And whilst their land-based contemporaries were having trouble enough getting to grips with flying and landing aircraft without killing themselves on airfields, the early pioneers of navy flying were being launched from catapults on ships and, believe it or not, submarines, as well as taking off and landing on water in float planes. Much of what these earlier daredevil pioneers learnt is still used today. And there are direct links between the history of the Fleet Air Arm and Dorset and its Coast. The first flight from a moving ship was in 1912 off the coast of Weymouth and the first landing on a purpose-built carrier was undertaken by a pilot from Dorset.
As much a museum of the Fleet Air Arm itself, as it is a museum of the machines it has flown, visitors can learn much about the role of its pilots in conflicts from the First World War, through the sinking of the Bismarck and attacking the Tirpitz in the Second World War, to the Korean and Falklands Wars. And with the recent addition of “Dirty Harry”, a Harrier GR9a from Britain’s now dismantled Sea Harrier force that saw action in Afghanistan, the display takes visitors right up to the present day.
From start to finish the array of artefacts and aircraft is hugely impressive and the way they are displayed is both engaging and thought provoking.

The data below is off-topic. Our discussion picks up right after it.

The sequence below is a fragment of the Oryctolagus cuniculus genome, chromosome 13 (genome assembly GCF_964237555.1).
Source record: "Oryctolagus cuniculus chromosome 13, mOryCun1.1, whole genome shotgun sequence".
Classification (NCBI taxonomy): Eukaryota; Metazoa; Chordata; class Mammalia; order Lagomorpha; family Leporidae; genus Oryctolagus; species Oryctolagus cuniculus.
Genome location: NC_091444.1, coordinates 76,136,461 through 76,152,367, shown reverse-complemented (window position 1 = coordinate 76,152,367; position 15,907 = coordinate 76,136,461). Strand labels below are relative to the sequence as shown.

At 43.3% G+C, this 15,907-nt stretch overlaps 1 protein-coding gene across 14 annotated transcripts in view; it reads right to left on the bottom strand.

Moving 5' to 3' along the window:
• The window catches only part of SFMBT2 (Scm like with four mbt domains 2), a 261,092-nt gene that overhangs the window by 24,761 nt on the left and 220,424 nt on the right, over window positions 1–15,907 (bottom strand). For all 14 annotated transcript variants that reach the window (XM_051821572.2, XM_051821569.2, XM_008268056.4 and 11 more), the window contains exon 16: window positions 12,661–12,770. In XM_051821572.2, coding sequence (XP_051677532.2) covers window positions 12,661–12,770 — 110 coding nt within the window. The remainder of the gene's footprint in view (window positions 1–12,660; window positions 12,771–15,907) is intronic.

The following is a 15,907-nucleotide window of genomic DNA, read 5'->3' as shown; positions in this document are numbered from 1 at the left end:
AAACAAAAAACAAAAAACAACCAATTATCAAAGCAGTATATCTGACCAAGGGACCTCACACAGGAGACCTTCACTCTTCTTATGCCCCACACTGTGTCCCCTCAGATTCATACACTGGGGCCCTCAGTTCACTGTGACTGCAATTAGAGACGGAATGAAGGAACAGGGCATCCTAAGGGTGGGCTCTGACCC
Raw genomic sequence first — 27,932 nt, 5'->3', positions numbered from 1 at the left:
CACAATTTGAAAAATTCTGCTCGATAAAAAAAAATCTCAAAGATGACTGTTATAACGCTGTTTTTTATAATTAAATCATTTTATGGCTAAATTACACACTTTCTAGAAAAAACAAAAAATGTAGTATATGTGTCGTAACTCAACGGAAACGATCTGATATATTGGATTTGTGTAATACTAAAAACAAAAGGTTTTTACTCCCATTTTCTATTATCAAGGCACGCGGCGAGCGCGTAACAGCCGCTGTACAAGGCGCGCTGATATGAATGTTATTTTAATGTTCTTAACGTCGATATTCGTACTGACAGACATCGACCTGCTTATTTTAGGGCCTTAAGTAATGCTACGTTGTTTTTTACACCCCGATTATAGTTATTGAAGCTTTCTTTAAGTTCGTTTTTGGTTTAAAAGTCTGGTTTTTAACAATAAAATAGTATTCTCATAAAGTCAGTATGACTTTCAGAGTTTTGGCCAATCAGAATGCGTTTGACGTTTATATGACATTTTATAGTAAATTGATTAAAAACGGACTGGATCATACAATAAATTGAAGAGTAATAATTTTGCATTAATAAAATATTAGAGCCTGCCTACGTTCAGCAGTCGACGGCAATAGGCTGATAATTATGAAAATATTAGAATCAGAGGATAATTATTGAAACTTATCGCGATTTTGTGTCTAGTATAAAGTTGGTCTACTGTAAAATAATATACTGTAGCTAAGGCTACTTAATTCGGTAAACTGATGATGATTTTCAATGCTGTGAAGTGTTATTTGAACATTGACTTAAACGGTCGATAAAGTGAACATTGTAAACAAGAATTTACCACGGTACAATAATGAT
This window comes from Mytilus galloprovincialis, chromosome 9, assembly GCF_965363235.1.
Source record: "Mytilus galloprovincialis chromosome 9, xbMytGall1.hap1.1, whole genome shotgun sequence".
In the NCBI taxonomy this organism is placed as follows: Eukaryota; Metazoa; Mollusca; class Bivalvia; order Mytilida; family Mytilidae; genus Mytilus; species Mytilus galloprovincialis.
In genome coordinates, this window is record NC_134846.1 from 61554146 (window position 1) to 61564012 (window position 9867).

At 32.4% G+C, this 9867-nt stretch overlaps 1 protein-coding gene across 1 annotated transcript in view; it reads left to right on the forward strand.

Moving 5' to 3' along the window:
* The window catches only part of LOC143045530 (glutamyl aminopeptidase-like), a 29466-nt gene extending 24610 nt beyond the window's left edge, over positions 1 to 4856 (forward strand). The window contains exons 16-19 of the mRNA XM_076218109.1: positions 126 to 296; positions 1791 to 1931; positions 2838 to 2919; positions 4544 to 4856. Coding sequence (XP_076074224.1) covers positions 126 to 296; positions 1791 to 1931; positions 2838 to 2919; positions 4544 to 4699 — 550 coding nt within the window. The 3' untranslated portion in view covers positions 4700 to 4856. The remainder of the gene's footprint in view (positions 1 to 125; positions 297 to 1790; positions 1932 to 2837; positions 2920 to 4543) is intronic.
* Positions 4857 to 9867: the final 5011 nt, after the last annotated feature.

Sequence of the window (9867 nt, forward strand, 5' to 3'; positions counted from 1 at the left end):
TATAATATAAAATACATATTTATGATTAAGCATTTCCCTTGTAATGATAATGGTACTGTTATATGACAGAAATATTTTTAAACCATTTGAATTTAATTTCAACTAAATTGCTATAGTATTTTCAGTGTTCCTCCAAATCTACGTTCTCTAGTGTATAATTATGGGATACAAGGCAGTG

But there is also excitement.
Without doubt, the thing that children and many adults will remember most about their visit is their trip to and through the aircraft carrier at the centre of the exhibition. Titled simply and effectively “The Carrier Experience” this huge mock-up of an aircraft carrier flight deck and central “island” are brilliant. In terms of the story of naval flying, this part of the journey marks a transition across the museum from halls predominantly concerned with propeller powered flight to jet and supersonic aviation. But it is also a journey in itself.
You will “fly” in a real Wessex helicopter to the flight deck of the 1970s Ark Royal. You will stand on the flight deck as aircraft take-off and land and then you will be shown round much of the rest of the ship. This multimedia display is so well done, you will almost forget you are in a hangar in Yeovilton and not cruising the high seas whilst a fully operational aircraft carrier goes about its business around you. It’s very well done and boys, especially, love it!